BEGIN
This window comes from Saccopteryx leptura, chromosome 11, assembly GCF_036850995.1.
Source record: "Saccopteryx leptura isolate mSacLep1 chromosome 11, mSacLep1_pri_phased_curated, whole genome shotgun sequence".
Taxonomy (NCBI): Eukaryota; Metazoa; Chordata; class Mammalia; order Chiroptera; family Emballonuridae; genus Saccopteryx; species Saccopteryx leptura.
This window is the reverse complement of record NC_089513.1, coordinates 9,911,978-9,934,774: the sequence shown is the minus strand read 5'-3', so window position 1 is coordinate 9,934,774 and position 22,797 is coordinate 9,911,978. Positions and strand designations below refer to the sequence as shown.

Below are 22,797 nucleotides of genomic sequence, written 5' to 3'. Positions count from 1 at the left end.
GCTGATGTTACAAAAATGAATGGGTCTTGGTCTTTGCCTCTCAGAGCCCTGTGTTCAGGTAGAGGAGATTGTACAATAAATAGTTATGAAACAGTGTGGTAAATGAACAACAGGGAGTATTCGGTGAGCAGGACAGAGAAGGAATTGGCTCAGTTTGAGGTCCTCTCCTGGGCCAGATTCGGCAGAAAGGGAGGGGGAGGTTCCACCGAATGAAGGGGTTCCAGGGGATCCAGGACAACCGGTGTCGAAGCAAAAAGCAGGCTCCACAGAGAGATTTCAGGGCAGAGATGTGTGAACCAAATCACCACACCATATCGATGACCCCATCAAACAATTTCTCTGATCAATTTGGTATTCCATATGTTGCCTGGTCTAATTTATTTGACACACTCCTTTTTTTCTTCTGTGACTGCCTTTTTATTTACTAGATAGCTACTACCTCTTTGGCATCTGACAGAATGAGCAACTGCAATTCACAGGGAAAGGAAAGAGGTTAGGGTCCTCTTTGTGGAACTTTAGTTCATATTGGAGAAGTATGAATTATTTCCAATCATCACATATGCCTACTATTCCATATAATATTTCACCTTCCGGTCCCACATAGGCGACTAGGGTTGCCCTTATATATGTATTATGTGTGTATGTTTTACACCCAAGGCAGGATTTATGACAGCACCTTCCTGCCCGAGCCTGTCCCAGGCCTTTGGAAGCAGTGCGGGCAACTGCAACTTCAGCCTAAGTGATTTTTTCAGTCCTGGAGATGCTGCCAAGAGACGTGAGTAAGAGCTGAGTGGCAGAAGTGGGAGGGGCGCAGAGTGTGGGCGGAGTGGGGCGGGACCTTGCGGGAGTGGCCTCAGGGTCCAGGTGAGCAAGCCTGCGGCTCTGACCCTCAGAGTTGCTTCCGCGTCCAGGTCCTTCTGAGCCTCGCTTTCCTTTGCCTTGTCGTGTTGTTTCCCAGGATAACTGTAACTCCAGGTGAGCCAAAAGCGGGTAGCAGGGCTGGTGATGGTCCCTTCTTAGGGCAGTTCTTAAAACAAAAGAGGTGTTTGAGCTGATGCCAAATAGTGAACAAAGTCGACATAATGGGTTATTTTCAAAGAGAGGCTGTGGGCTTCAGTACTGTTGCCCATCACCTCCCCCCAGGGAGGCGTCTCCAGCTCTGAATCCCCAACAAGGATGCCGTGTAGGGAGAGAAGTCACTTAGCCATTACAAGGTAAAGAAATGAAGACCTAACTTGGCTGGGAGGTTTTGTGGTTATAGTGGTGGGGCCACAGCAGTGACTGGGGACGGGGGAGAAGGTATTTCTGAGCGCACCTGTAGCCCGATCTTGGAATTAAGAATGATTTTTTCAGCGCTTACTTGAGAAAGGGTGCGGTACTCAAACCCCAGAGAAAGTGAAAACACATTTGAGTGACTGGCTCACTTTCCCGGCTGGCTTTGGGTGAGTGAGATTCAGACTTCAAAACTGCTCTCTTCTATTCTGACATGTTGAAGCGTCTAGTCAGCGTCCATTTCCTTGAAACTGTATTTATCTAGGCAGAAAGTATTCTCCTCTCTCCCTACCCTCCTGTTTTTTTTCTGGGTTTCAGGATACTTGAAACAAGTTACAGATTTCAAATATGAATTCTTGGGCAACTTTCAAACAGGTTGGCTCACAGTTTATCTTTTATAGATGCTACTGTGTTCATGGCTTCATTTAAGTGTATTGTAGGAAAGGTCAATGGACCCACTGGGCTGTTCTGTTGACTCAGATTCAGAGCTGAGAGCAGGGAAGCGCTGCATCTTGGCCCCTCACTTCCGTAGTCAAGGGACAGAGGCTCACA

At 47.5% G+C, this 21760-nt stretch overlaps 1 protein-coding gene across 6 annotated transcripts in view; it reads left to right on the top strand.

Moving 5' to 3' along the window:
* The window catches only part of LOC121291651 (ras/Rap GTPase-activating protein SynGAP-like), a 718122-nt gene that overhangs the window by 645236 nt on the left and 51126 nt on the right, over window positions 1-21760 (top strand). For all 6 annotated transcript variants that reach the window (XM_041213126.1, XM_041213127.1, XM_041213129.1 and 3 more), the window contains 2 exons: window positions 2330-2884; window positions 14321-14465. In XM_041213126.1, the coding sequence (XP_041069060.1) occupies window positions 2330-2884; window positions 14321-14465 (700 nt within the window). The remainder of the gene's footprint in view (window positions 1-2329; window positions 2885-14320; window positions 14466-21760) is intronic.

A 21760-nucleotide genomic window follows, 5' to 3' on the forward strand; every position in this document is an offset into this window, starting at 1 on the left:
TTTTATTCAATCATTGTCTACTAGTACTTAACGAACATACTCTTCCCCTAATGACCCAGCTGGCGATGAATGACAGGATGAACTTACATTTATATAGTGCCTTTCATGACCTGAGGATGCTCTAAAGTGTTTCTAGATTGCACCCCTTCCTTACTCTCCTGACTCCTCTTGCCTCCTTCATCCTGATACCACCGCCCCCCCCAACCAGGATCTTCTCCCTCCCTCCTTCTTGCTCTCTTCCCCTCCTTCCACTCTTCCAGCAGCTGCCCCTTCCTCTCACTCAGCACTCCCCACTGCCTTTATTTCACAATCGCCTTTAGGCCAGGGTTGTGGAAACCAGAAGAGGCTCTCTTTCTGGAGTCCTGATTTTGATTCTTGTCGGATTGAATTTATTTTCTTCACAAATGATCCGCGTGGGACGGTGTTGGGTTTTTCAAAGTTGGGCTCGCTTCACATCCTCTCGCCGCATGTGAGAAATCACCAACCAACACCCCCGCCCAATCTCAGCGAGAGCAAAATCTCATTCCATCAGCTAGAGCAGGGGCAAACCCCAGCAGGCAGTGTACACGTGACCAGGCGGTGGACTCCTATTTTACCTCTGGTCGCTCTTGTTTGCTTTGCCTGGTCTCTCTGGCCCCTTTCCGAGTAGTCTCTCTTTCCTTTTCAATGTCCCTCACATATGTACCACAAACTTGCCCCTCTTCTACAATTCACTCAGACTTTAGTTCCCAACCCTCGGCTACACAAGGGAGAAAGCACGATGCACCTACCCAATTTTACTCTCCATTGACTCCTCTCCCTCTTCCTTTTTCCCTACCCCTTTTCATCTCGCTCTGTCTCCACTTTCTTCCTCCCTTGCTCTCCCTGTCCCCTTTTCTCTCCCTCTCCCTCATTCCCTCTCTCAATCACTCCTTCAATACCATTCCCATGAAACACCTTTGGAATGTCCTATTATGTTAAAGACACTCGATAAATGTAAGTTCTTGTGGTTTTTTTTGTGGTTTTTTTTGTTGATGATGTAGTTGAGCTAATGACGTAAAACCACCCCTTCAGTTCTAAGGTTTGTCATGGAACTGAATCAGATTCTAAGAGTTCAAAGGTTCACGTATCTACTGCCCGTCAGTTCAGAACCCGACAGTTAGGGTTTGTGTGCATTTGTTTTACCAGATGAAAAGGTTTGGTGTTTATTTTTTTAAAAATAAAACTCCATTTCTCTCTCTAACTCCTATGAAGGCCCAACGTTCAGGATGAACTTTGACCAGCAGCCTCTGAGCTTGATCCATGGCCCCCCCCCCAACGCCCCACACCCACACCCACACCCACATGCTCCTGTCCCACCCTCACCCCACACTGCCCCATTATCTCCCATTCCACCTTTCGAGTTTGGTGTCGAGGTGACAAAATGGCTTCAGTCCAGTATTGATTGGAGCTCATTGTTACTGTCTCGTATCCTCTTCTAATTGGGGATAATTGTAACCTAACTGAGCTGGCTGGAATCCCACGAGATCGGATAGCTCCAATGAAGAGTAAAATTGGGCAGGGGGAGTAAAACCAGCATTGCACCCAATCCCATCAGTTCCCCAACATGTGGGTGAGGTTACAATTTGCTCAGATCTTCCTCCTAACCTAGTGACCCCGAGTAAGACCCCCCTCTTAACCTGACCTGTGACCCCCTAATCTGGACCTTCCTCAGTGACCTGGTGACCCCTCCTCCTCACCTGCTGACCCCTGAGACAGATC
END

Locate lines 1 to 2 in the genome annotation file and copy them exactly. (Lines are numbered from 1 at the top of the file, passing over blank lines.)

This window comes from Saccopteryx leptura, chromosome 11, assembly GCF_036850995.1.
Source record: "Saccopteryx leptura isolate mSacLep1 chromosome 11, mSacLep1_pri_phased_curated, whole genome shotgun sequence".